There's a sadder story about Dokdo/Takeshima, connected to the issue of sovereignty.
On the evening of Tuesday, June 8, 1948, three Korean fishermen were rescued from a damaged fifteen-ton wooden boat in the East Sea/Sea of Japan. The men told of a horrifying ordeal they had endured earlier that day. They claimed that aircraft had bombed and strafed them while they and others in up to 80 other boats were harvesting seaweed at an island located off the East coast of Korea known as Dokdo. Of all the fishermen present at Dokdo that day, the three badly shaken men were among the few survivors.
(from page by Mark S. Lovmo)
The number of people killed was probably between 150 and 320.
US bomber crews based in Japan had used the islands as practice targets for live weaponry from 1947 and continued for another four years after the deaths of the Korean fishermen, finally stopping in 1953.
At this time both Japan and Korea were under military occupation by the US but the islands had been included in the area controlled by the US forces in Japan, not those in Korea. Warnings that were published in Japan were apparently not known even at the highest levels in Korea. Dramatic evidence for this came in 1952, in a near-repeat of the 1948 incident:
the United Nations Naval Commander in Pusan (an American), not knowing that the island was a designated bombing range and had been placed off-limits, granted permission to the Republic of Korea Navy on September 7, 1952 to allow a 300-ton Korean ship, named the Chinnamho, to travel to Dokdo on a scientific expedition. The expedition reported, upon safely returning, that an "unmistakably American" aircraft dropped bombs on the island on September 15th while they were there, forcing the expedition to cut short its activities.
After the deaths in 1948 US authorities promised compensation.
...a representative of the Commanding General, USAFIK, issued a statement to Chang Myun, of the Foreign Affairs Committee, assuring him that an investigation was being conducted and that if U.S. forces were responsible, "the United States would do everything possible to compensate and comfort the bereaved."As noted above, the US stopped bombing the island in 1953, partly because of the fuss caused by the near-disaster in 1952.
[However] The bombing survivors, Gong Du-Up and Jang Hak-Sang, along with the son of one of the bombing victims, Kim Chan-Soo, recalled in 1995 that they and their families had either received nothing from U.S. officials, or that all of the money that was received had been spent on erecting a memorial monument for the victims.
...four years after the bombing, at the behest of Koreans living on [nearby] Ullung Island, the Korean Government sent a letter of inquiry through its Air Force liaison to the U.S. Fifth Air Force on April 25, 1952 in an effort to ascertain the status of the island in the wake of the bombing incident that had taken place almost four years previously. On May 4, 1952, the government received a reply from Fifth Air Force Headquarters, essentially stating that there had been no prohibition on fishing around Dokdo, and that the island had not been a FEAF [US Far Eastern Air Force] bombing range.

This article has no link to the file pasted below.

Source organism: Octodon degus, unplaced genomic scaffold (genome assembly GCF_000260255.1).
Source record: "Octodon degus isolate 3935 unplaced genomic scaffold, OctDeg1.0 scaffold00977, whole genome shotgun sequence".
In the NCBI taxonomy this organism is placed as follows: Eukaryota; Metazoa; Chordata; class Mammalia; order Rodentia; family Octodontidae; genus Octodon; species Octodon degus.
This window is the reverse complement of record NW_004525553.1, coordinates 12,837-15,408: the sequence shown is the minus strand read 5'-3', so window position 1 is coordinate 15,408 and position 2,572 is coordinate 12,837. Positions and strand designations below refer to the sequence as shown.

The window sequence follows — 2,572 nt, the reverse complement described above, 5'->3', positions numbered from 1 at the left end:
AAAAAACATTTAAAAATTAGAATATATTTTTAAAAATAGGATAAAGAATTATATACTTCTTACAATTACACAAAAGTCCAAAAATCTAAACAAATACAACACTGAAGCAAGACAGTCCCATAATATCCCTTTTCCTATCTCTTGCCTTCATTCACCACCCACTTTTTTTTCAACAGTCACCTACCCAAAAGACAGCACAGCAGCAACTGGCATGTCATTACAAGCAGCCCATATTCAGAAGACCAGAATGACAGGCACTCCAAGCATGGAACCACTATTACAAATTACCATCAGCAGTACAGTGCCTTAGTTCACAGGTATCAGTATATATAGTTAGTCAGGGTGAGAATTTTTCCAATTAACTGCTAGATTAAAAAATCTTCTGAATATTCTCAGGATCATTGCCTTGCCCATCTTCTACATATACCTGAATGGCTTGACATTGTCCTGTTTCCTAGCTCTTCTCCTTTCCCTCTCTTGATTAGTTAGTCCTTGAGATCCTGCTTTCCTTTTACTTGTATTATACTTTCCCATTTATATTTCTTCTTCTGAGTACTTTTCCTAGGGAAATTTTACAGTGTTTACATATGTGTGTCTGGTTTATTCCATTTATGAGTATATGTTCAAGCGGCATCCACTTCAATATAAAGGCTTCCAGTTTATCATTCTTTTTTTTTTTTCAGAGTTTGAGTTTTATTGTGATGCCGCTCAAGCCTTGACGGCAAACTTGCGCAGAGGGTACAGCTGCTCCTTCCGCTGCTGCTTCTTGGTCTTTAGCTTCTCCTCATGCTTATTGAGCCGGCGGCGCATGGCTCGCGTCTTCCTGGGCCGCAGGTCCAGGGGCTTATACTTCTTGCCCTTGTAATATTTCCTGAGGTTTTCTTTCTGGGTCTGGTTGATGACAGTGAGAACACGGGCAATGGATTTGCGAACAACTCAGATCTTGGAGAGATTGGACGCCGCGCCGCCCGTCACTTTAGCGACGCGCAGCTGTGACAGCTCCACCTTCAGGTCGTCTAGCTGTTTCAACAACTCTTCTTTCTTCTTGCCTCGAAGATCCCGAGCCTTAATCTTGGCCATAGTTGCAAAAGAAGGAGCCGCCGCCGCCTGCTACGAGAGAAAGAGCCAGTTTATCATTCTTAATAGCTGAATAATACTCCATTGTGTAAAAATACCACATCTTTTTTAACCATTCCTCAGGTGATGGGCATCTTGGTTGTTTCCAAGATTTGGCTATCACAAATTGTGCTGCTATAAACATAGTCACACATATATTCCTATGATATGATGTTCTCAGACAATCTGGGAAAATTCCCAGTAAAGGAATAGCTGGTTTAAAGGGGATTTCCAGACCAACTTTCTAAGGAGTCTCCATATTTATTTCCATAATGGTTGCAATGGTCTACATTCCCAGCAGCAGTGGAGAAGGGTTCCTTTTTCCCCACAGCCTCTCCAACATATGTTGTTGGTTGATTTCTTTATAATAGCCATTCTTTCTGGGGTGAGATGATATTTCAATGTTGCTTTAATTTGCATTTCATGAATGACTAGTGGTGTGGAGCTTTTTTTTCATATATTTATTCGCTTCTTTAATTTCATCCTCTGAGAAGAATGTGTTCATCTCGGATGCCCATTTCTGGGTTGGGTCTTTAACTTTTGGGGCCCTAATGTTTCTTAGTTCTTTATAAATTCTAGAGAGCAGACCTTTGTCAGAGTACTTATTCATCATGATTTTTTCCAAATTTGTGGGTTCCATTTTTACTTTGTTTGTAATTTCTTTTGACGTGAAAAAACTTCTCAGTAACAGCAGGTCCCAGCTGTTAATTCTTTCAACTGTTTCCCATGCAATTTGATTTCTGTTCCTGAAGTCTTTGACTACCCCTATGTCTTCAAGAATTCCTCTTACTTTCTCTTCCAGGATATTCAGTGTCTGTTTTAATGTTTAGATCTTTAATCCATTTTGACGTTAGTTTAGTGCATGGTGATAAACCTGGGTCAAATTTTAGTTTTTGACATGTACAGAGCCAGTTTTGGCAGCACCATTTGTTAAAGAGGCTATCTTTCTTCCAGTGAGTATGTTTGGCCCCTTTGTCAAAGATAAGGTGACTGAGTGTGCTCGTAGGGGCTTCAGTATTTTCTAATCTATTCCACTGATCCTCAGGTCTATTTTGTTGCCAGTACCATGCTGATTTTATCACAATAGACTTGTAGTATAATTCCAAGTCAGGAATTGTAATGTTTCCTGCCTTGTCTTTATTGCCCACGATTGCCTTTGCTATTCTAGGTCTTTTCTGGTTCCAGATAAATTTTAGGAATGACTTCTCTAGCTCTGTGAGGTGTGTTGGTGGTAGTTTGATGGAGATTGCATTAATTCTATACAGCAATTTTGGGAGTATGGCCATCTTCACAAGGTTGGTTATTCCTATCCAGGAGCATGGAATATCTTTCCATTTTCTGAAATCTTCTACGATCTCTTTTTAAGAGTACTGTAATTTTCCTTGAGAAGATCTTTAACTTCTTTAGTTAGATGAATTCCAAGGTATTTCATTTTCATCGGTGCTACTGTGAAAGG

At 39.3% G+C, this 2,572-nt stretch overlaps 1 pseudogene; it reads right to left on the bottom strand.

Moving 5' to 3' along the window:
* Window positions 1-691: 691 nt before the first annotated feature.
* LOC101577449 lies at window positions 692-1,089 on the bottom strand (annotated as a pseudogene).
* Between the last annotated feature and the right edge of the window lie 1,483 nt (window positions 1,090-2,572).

...by 1953, the U.S. military had officially excluded Dokdo as a practice area for American forces in the region. The decision to stop using Dokdo as a bombing range seemed to be the result of a growing realization among American authorities of the possibility that the continued use of the island as a bombing range would have, in the words of American embassy personnel, "potentially explosive political implications" for the United States. Embassy officials were fearful that the U.S. would be unhappily forced into choosing sides in a territorial dispute between Korea and Japan [still ongoing in 2004, as explained above], in addition to facing possible "adverse publicity and/or legal action in the event that fishermen, who use the Island occasionally, are killed or injured by bombs."(from http://www.geocities.com/mlovmo/temp.html)
As the author of this excellent report implies, we learn something about the US view of Koreans at the time:
[US] military intelligence authorities assessed the bombing incident, especially the initial Korean reaction, as an instructive example of the Korean "susceptibility" to propaganda:
"The reactions to the bombing...illustrate Korean ability to unite spontaneously in the face of external developments construed to be detrimental to the welfare and prestige of the Korean people. Any news, accompanied by the flimsiest of substantiation, merely suggesting the possibility of...[an] infringement...upon the rights of the Korean people rapidly welds the heterogeneous and bickering factions in Korea. This susceptibility is and will continue to be fully exploited by the Soviets and their Communist propaganda machine."(from http://www.geocities.com/mlovmo/temp4.html)